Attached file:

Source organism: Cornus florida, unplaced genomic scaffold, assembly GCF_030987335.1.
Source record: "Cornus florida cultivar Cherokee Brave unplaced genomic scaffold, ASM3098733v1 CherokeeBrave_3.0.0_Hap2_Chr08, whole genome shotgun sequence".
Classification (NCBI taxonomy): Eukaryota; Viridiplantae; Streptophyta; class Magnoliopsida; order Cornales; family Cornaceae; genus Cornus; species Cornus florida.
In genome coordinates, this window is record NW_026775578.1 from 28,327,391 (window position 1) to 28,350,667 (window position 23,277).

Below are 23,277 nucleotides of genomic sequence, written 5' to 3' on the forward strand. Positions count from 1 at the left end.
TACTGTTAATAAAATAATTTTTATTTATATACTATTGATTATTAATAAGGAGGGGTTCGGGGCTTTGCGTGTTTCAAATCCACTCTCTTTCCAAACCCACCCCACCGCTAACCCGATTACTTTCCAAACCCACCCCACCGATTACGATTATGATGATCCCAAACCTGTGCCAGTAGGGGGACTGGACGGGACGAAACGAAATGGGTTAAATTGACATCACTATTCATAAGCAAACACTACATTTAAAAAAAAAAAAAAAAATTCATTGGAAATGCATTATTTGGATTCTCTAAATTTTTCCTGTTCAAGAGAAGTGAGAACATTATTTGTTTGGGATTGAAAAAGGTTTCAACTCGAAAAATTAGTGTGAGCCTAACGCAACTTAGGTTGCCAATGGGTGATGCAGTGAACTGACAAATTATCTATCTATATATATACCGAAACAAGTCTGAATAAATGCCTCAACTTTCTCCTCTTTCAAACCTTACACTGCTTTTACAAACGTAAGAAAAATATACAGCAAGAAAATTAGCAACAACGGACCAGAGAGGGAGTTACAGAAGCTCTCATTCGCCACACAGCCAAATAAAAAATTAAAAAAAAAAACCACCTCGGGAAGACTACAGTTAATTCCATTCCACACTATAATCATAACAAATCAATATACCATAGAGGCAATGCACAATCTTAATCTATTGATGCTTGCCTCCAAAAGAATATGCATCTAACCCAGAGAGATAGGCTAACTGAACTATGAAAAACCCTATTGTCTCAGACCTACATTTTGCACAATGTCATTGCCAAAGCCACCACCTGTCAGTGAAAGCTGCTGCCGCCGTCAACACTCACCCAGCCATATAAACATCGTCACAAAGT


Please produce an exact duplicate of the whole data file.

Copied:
Source organism: Cornus florida, unplaced genomic scaffold, assembly GCF_030987335.1.
Source record: "Cornus florida cultivar Cherokee Brave unplaced genomic scaffold, ASM3098733v1 CherokeeBrave_3.0.0_Hap2_Chr08, whole genome shotgun sequence".
Classification (NCBI taxonomy): Eukaryota; Viridiplantae; Streptophyta; class Magnoliopsida; order Cornales; family Cornaceae; genus Cornus; species Cornus florida.
In genome coordinates, this window is record NW_026775578.1 from 28,327,391 (window position 1) to 28,350,667 (window position 23,277).

Below are 23,277 nucleotides of genomic sequence, written 5' to 3' on the forward strand. Positions count from 1 at the left end.
TACTGTTAATAAAATAATTTTTATTTATATACTATTGATTATTAATAAGGAGGGGTTCGGGGCTTTGCGTGTTTCAAATCCACTCTCTTTCCAAACCCACCCCACCGCTAACCCGATTACTTTCCAAACCCACCCCACCGATTACGATTATGATGATCCCAAACCTGTGCCAGTAGGGGGACTGGACGGGACGAAACGAAATGGGTTAAATTGACATCACTATTCATAAGCAAACACTACATTTAAAAAAAAAAAAAAAAATTCATTGGAAATGCATTATTTGGATTCTCTAAATTTTTCCTGTTCAAGAGAAGTGAGAACATTATTTGTTTGGGATTGAAAAAGGTTTCAACTCGAAAAATTAGTGTGAGCCTAACGCAACTTAGGTTGCCAATGGGTGATGCAGTGAACTGACAAATTATCTATCTATATATATACCGAAACAAGTCTGAATAAATGCCTCAACTTTCTCCTCTTTCAAACCTTACACTGCTTTTACAAACGTAAGAAAAATATACAGCAAGAAAATTAGCAACAACGGACCAGAGAGGGAGTTACAGAAGCTCTCATTCGCCACACAGCCAAATAAAAAATTAAAAAAAAAAACCACCTCGGGAAGACTACAGTTAATTCCATTCCACACTATAATCATAACAAATCAATATACCATAGAGGCAATGCACAATCTTAATCTATTGATGCTTGCCTCCAAAAGAATATGCATCTAACCCAGAGAGATAGGCTAACTGAACTATGAAAAACCCTATTGTCTCAGACCTACATTTTGCACAATGTCATTGCCAAAGCCACCACCTGTCAGTGAAAGCTGCTGCCGCCGTCAACACTCACCCAGCCATATAAACATCGTCACAAAGT